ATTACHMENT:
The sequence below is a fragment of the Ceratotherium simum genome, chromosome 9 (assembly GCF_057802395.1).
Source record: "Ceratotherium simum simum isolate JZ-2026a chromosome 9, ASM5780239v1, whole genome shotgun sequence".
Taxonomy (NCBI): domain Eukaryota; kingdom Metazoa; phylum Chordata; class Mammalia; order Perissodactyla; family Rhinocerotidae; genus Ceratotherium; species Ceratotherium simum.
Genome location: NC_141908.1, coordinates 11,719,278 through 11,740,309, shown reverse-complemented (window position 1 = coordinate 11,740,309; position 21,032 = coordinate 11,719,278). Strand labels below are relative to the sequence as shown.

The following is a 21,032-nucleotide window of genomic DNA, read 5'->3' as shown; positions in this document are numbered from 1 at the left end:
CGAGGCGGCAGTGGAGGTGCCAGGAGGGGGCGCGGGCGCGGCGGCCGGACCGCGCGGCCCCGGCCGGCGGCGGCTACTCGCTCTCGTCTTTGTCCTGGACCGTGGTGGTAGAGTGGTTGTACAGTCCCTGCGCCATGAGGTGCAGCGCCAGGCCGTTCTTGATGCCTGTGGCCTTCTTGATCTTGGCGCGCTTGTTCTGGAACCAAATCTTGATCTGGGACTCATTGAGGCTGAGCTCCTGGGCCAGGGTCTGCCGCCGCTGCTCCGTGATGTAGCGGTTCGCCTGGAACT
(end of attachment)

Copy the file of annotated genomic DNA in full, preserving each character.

The sequence below is a fragment of the Ceratotherium simum genome, chromosome 9 (assembly GCF_057802395.1).
Source record: "Ceratotherium simum simum isolate JZ-2026a chromosome 9, ASM5780239v1, whole genome shotgun sequence".
Taxonomy (NCBI): domain Eukaryota; kingdom Metazoa; phylum Chordata; class Mammalia; order Perissodactyla; family Rhinocerotidae; genus Ceratotherium; species Ceratotherium simum.
Genome location: NC_141908.1, coordinates 11,719,278 through 11,740,309, shown reverse-complemented (window position 1 = coordinate 11,740,309; position 21,032 = coordinate 11,719,278). Strand labels below are relative to the sequence as shown.

The following is a 21,032-nucleotide window of genomic DNA, read 5'->3' as shown; positions in this document are numbered from 1 at the left end:
CGAGGCGGCAGTGGAGGTGCCAGGAGGGGGCGCGGGCGCGGCGGCCGGACCGCGCGGCCCCGGCCGGCGGCGGCTACTCGCTCTCGTCTTTGTCCTGGACCGTGGTGGTAGAGTGGTTGTACAGTCCCTGCGCCATGAGGTGCAGCGCCAGGCCGTTCTTGATGCCTGTGGCCTTCTTGATCTTGGCGCGCTTGTTCTGGAACCAAATCTTGATCTGGGACTCATTGAGGCTGAGCTCCTGGGCCAGGGTCTGCCGCCGCTGCTCCGTGATGTAGCGGTTCGCCTGGAACT